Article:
Imagine yourself (if you can) on an Alaska moose hunting trip riding along in your hovercraft. Oh no your hovercraft has just broken down! While you are repairing it, three National Park Service (NPS) law enforcement officers inform you that you cannot operate it here because of an NPS regulation banning hovercrafts.

You are shocked because you know that while the portion of the Nation River you are on is contained in a national park, Alaska owns (at least) the land under the Nation River.

So what would you do? John Sturgeon sued.   

On Tuesday evening, the U.S. Supreme Court granted a stay that stops implementation of the Environmental Protection Agency's Clean Power Plan until the ongoing legal challenges to the rule are resolved by the courts. The 5-4 decision came in response to a request for stay to the U.S. Supreme Court by over two dozen states, utilities, and other industry advocates after the U.S. Court of Appeals for the D.C. Circuit...

The Supreme Court has issued a stay preventing the Clean Power Plan regulations from going into effect until the D.C. Circuit Court of Appeals, and the Supreme Court if it chooses to, rules on the regulations.

The Clean Power Plan requires power plants to reduce carbon emissions and establishes state-by-state targets to accomplish this goal.

Food safety in restaurants made headlines last year when E. Coli outbreaks linked to Chipotle Mexican Grill sickened 60 people in 14 states. All Chipotle restaurant locations closed until 3 p.m. Feb. 8, 2016, for an all-staff food safety meeting that was broadcast live. Preventing and controlling foodborne illness outbreaks is a collaborative effort between local and state health departments and federal agencies. 

Community solar is a program where a utility or third-party provider constructs a solar array in an external location and a group of participants voluntarily pay for a share of that project. The electricity produced by the array flows to the electricity grid instead of directly to the customers’ homes, but the subscriber receives a benefit for the electricity produced by the array, usually as a credit on their utility bill.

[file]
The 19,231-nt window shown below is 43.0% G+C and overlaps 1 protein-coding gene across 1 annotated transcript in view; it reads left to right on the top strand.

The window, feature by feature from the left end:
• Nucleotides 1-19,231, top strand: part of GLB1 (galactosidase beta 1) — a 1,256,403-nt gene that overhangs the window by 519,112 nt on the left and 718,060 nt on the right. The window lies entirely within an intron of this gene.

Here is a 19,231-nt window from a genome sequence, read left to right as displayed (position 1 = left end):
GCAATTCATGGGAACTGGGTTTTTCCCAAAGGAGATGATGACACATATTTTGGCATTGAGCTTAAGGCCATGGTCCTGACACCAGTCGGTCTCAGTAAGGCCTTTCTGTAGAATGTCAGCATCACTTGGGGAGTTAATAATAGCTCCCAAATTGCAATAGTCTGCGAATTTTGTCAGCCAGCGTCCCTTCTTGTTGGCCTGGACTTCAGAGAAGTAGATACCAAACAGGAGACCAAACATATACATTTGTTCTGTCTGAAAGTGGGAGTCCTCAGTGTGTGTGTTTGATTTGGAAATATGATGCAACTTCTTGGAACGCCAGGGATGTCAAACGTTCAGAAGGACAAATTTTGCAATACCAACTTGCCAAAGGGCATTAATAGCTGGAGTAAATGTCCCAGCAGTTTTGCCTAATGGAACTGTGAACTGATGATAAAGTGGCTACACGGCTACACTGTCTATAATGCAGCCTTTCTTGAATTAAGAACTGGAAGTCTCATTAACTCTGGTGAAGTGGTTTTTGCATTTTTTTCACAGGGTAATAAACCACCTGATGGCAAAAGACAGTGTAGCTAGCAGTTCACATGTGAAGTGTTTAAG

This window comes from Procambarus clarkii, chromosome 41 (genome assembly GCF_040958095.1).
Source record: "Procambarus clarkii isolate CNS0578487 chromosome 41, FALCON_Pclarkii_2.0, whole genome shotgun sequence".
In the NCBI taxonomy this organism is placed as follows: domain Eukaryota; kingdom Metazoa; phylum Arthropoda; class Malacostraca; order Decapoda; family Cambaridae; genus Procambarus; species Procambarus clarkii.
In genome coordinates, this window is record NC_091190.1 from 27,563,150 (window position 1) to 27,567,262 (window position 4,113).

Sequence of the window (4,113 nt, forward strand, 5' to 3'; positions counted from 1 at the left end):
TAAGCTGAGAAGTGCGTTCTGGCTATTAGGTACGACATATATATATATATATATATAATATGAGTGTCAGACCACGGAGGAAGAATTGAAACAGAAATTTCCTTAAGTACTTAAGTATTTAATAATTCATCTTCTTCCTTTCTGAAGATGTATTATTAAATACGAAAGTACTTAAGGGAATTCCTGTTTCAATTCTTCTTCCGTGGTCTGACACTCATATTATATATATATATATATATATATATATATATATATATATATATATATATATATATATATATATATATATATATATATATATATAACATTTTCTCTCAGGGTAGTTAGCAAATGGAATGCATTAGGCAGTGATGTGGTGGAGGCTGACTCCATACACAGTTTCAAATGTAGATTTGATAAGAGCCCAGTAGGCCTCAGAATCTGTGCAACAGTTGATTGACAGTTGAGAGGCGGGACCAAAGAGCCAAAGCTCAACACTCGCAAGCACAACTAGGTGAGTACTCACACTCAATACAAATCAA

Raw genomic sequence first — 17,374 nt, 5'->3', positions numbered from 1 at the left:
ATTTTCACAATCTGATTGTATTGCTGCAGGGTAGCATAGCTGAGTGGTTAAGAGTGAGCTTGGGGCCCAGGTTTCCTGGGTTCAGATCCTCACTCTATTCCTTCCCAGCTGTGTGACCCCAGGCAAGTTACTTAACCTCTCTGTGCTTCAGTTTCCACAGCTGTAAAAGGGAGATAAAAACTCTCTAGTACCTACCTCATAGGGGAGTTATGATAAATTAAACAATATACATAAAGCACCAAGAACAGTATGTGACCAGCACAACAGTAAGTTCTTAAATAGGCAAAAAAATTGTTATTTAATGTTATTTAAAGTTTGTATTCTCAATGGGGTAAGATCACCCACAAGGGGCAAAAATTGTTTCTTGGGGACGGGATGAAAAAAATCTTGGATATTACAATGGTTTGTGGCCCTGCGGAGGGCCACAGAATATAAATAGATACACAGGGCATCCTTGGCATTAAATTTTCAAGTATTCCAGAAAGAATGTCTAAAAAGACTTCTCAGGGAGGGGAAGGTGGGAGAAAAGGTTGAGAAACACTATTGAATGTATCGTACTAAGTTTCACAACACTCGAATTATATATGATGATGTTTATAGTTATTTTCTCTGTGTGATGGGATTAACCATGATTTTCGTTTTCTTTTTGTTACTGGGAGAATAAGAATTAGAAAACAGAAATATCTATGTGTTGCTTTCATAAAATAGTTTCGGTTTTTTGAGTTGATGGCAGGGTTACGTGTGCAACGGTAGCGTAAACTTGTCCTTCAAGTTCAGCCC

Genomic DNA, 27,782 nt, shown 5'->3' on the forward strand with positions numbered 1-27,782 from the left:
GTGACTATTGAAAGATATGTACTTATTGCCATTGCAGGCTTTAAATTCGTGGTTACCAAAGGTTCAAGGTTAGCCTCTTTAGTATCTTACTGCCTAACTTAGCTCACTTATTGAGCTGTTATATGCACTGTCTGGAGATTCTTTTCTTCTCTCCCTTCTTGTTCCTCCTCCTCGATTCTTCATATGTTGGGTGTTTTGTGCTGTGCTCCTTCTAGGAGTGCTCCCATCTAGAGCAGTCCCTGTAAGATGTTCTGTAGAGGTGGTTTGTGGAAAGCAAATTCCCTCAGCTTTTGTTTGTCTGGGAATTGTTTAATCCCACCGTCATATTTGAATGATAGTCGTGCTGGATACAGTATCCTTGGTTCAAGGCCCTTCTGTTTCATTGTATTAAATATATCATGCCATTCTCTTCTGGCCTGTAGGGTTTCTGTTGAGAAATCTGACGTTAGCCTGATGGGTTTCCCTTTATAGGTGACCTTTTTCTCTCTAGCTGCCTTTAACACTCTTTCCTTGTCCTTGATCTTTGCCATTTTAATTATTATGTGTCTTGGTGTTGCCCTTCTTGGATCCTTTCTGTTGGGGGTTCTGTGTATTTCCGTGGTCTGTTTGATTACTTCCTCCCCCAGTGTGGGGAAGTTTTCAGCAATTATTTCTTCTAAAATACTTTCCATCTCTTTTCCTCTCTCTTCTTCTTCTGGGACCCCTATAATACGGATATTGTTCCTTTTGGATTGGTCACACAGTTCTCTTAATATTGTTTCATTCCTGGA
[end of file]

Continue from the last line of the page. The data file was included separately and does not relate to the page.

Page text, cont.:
On Feb. 2, Obama unveiled a $1.1 billion funding proposal to help states fight the growing tide of drug abuse. The proposal includes $1 billion in new mandatory funding over two years to expand treatment access for substance abusers. More than 90 percent of the $1 billion will support cooperative agreements with states to expand medication-assisted treatment options or to make already existing services more affordable. Federal funding will be allocated to states based on the severity of the crisis and the feasibility of the states’ plans for responding to it.

The State and Local Legal Center (SLLC) for the first time ever has asked the Supreme Court to accept and decide a case. The SLLC is asking the Court to hear United Student Aid Funds v. Bible and overturn Auer deference to federal agencies.  

In Auer v. Robbins (1997) the Supreme Court reaffirmed its holding in Bowles v. Seminole Rock & Sand Co. (1945) that courts must defer to an agency’s interpretation of its own regulations (even if that interpretation is articulated for the first time in an amicus brief during litigation).

Alabama Secretary of State John Merrill’s office has launched its new online voter registration system just in time for the March 1, 2016 Alabama Presidential Primary. This makes Alabama the 30th state, plus the District of Columbia, to offer online voter registration.

Individuals who wish to register to vote in Alabama may either fill out the online registration form or print an application online, both of which would go to county registrar’s offices for final processing. The deadline to register for the Alabama primary is...

Efforts around the country to revitalize downtowns and create economically vital and aesthetically pleasing communities, often centered on transit hubs, have created a greater need for a private-public entity that can manage these areas to ensure their long-term sustainability. While most states have laws on the books to enable these special districts, some experts say they are still too difficult to establish and that some of the decades-old laws may need to evolve to reflect the expanding mission of these districts and the changing nature of the communities they serve.

America’s water infrastructure is at a crossroads. Water lines installed, in some cases, more than 100 years ago are nearing or past their useful lifespans. In addition, an estimated 6.5 million water lines across the country contain lead, which as exhibited by the current crisis in Flint, Mich., can have devastating consequences to communities if not appropriately managed. Combined with a growing population that demands new infrastructure as new communities are built, the cost of maintaining and expanding the country’s water infrastructure has outpaced available funding. The following infographic provides a snapshot of the state of the nation’s water infrastructure.

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